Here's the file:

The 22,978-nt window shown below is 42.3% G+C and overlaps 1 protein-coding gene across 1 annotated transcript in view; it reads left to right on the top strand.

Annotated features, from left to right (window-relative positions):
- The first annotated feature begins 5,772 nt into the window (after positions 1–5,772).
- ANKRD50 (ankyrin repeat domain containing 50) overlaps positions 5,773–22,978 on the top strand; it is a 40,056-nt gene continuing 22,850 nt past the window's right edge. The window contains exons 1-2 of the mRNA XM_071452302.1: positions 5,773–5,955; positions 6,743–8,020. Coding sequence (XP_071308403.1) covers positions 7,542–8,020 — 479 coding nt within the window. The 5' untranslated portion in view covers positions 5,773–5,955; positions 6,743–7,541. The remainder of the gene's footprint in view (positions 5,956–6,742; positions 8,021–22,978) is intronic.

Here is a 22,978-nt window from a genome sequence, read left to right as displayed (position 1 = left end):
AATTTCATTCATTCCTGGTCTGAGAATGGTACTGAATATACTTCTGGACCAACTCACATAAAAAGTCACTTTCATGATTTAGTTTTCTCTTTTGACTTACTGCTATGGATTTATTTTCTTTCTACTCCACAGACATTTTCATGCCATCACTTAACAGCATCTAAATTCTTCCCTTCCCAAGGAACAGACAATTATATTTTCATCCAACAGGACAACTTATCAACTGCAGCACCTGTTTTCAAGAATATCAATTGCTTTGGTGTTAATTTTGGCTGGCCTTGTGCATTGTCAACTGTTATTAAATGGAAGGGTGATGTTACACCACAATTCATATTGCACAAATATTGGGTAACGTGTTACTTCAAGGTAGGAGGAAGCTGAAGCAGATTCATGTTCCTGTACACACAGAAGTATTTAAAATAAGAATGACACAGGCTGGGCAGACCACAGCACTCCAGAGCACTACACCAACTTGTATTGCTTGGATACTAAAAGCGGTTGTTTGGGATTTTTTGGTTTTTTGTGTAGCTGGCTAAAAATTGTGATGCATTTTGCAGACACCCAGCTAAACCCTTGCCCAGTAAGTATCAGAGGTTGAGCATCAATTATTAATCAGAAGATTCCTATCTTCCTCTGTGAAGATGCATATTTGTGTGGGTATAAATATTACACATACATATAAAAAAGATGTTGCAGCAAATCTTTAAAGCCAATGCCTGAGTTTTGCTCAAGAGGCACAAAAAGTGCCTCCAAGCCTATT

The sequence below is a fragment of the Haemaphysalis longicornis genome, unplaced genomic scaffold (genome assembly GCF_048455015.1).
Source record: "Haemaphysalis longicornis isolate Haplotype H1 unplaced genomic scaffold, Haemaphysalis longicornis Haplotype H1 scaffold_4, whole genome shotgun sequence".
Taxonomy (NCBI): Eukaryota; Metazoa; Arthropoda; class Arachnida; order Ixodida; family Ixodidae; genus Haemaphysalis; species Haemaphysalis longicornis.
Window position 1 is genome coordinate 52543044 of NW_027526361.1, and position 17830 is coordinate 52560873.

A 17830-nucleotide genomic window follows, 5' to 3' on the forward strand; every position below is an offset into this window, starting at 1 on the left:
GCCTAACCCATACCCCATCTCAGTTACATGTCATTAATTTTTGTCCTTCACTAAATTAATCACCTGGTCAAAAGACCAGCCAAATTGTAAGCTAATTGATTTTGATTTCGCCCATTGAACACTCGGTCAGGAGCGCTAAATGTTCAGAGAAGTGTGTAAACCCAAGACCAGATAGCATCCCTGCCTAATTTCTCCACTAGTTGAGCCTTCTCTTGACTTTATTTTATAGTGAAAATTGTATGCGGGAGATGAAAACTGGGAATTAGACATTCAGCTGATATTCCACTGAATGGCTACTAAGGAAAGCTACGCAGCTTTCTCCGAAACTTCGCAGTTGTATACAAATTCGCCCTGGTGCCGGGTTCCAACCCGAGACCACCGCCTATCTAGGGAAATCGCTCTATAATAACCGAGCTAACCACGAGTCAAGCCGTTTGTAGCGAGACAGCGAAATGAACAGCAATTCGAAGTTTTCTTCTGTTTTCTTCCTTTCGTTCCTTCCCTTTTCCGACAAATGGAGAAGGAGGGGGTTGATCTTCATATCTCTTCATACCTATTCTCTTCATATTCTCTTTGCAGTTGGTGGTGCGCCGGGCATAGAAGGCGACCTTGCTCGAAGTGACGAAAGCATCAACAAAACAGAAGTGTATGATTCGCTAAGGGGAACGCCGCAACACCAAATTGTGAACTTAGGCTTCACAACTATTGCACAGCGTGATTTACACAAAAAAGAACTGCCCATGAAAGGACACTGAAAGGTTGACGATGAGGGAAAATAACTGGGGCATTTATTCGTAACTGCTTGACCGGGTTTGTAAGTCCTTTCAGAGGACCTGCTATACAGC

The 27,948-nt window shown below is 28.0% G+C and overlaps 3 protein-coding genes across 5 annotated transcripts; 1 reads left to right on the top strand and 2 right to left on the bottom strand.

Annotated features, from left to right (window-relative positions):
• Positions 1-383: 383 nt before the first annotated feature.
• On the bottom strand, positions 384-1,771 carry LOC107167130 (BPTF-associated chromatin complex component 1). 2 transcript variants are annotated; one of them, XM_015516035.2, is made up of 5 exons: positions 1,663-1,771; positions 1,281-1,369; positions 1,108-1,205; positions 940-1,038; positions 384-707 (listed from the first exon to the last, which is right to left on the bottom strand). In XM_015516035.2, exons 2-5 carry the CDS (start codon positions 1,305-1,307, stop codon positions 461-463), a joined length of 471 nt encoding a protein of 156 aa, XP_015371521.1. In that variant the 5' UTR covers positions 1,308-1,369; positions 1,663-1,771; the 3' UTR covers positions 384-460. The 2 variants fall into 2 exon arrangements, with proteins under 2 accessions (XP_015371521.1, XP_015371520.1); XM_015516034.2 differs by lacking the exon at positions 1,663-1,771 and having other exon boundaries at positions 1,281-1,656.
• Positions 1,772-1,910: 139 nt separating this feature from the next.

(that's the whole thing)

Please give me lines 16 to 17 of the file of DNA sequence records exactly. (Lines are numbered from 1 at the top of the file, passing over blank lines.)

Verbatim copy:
• On the bottom strand, positions 384-1,771 carry LOC107167130 (BPTF-associated chromatin complex component 1). 2 transcript variants are annotated; one of them, XM_015516035.2, is made up of 5 exons: positions 1,663-1,771; positions 1,281-1,369; positions 1,108-1,205; positions 940-1,038; positions 384-707 (listed from the first exon to the last, which is right to left on the bottom strand). In XM_015516035.2, exons 2-5 carry the CDS (start codon positions 1,305-1,307, stop codon positions 461-463), a joined length of 471 nt encoding a protein of 156 aa, XP_015371521.1. In that variant the 5' UTR covers positions 1,308-1,369; positions 1,663-1,771; the 3' UTR covers positions 384-460. The 2 variants fall into 2 exon arrangements, with proteins under 2 accessions (XP_015371521.1, XP_015371520.1); XM_015516034.2 differs by lacking the exon at positions 1,663-1,771 and having other exon boundaries at positions 1,281-1,656.
• Positions 1,772-1,910: 139 nt separating this feature from the next.